Thursday, March 1, 2012


One of the questions I get asked a lot is, "How do you figure out what you are going to say in your sermons?"  In short, the answer is that I don't know.  Somehow, I just do.  I have had many sermons that I have agonized over until (almost literally) the last possible minute before finally finding the right words to say.  What am I going to say about this text?  If I say this, will it sound like I'm just repeating myself every time I preach?  These are just some of the questions I ask myself when preparing a sermon.

I have already made a post on the apprehension I have when it comes to preaching.  What I didn't mention in that post, however, is something that I have realized to be a truth for me now that I am preaching almost every Sunday.  I am concerned that, when I struggle with a sermon, I'll be tempted to fall back on rewording a previous sermon to fit with that day's texts.  Eventually, my sermons will just be me saying the same things over and over again.  So far, I think I have been able to avoid this problem (I hope so, at least), but I cannot escape this new apprehension.  As I stated in my other post about this, I think apprehension is a good thing.  Having this concern helps me to consider whether I am taking the "easy way out" with any given sermon or using the resources that are available to me to help bring across an important message.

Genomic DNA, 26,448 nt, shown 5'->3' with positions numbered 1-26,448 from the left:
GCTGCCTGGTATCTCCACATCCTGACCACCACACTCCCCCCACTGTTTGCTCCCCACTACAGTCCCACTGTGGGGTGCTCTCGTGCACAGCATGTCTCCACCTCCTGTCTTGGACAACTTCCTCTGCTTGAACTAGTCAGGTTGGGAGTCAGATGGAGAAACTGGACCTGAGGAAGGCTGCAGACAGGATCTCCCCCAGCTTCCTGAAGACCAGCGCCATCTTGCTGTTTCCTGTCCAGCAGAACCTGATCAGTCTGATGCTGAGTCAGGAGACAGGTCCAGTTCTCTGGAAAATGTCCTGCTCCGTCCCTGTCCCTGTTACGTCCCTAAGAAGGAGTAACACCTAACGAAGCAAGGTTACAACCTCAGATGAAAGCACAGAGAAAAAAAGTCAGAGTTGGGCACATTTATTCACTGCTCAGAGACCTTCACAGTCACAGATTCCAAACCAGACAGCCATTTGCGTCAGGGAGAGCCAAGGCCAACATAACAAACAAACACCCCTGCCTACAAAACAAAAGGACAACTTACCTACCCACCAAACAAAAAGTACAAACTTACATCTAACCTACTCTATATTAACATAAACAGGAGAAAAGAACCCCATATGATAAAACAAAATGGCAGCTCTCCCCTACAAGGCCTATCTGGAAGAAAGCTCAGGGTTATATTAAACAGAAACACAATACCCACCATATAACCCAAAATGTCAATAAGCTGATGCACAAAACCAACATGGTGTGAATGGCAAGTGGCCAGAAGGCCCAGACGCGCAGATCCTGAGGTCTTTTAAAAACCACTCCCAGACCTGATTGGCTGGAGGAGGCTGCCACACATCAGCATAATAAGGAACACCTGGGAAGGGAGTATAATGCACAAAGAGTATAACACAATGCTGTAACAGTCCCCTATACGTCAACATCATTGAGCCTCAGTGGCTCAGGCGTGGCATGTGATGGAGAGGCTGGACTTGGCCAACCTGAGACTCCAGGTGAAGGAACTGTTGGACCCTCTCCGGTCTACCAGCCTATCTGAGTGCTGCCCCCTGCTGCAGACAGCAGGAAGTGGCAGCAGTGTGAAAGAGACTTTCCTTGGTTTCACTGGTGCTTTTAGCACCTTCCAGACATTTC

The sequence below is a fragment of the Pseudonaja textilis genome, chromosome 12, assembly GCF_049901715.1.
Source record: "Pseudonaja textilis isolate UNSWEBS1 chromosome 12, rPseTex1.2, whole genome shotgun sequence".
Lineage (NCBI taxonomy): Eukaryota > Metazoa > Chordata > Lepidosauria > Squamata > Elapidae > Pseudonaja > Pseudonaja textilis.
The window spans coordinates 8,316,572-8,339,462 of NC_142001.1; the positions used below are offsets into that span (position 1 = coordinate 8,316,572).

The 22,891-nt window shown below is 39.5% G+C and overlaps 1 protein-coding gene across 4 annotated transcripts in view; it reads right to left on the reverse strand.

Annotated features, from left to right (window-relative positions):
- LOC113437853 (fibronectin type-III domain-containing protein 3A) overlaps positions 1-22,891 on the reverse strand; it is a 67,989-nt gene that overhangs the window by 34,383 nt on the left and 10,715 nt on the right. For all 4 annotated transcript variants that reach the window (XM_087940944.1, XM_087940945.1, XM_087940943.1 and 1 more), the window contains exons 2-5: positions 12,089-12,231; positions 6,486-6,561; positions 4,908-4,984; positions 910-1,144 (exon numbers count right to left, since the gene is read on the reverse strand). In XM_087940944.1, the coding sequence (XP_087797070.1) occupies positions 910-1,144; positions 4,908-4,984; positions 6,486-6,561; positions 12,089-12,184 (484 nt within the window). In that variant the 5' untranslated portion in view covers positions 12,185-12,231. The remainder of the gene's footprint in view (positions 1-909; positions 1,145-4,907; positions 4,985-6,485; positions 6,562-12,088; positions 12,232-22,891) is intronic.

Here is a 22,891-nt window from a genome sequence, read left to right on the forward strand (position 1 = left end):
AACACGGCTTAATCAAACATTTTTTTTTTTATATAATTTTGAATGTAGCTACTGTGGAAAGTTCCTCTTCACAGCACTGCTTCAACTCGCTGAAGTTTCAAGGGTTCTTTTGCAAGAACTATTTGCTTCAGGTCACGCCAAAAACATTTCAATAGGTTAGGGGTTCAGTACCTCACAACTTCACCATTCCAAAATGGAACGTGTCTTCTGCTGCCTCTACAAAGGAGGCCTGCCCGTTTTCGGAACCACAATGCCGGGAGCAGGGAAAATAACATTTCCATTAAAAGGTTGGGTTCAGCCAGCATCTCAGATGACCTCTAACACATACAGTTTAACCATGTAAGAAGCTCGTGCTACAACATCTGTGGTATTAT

This brings me back to the question that started this post.  When preparing a sermon, I have many resources that I go to.  First and foremost, I call upon my education.  I spent three years in seminary and took classes on how to write and deliver sermons.  This helps me realize that I have some credentials in this area.  By virtue of my education, I also have many different commentaries that I can look through to find out more information about a specific text.  Additionally, I check multiple resources online (from preaching websites to other blogs).  Of course, I call upon my own experience and find ways in which my life intersects with the text in this process as well.  Finally, I try to leave myself open to hearing God so that God's voice can be heard through me.

I'm still not entirely sure how I've gotten to a point where people still tell me that me saying 'x' in a sermon helped them deal with something they were going through.  I just trust that, as long as I'm genuinely putting the effort into it, God is finding a way to use my voice.

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